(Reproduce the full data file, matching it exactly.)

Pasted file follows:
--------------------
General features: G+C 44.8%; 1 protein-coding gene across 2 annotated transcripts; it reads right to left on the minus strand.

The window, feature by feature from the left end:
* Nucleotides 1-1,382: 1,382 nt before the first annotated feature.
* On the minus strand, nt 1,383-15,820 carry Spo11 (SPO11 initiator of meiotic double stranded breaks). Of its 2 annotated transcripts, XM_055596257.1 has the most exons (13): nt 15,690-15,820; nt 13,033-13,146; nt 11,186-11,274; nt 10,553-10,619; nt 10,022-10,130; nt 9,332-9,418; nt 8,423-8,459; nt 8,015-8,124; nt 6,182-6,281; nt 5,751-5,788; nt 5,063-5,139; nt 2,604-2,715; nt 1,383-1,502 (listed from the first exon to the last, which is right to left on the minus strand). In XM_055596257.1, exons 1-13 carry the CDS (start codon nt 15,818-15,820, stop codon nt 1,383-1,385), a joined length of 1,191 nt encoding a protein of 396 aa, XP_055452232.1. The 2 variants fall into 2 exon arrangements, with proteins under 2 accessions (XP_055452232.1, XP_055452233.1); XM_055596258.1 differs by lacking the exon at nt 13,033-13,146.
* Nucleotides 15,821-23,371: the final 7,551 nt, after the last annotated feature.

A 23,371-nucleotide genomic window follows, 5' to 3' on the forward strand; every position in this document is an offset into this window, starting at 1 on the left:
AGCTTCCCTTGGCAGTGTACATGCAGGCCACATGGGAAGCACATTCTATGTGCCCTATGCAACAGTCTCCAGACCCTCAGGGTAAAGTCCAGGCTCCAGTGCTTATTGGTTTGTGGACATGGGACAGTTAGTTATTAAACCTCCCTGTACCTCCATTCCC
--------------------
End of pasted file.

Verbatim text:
General features: G+C 44.8%; 1 protein-coding gene across 2 annotated transcripts; it reads right to left on the minus strand.

The window, feature by feature from the left end:
* Nucleotides 1-1,382: 1,382 nt before the first annotated feature.
* On the minus strand, nt 1,383-15,820 carry Spo11 (SPO11 initiator of meiotic double stranded breaks). Of its 2 annotated transcripts, XM_055596257.1 has the most exons (13): nt 15,690-15,820; nt 13,033-13,146; nt 11,186-11,274; nt 10,553-10,619; nt 10,022-10,130; nt 9,332-9,418; nt 8,423-8,459; nt 8,015-8,124; nt 6,182-6,281; nt 5,751-5,788; nt 5,063-5,139; nt 2,604-2,715; nt 1,383-1,502 (listed from the first exon to the last, which is right to left on the minus strand). In XM_055596257.1, exons 1-13 carry the CDS (start codon nt 15,818-15,820, stop codon nt 1,383-1,385), a joined length of 1,191 nt encoding a protein of 396 aa, XP_055452232.1. The 2 variants fall into 2 exon arrangements, with proteins under 2 accessions (XP_055452232.1, XP_055452233.1); XM_055596258.1 differs by lacking the exon at nt 13,033-13,146.
* Nucleotides 15,821-23,371: the final 7,551 nt, after the last annotated feature.

A 23,371-nucleotide genomic window follows, 5' to 3' on the forward strand; every position in this document is an offset into this window, starting at 1 on the left:
AGCTTCCCTTGGCAGTGTACATGCAGGCCACATGGGAAGCACATTCTATGTGCCCTATGCAACAGTCTCCAGACCCTCAGGGTAAAGTCCAGGCTCCAGTGCTTATTGGTTTGTGGACATGGGACAGTTAGTTATTAAACCTCCCTGTACCTCCATTCCC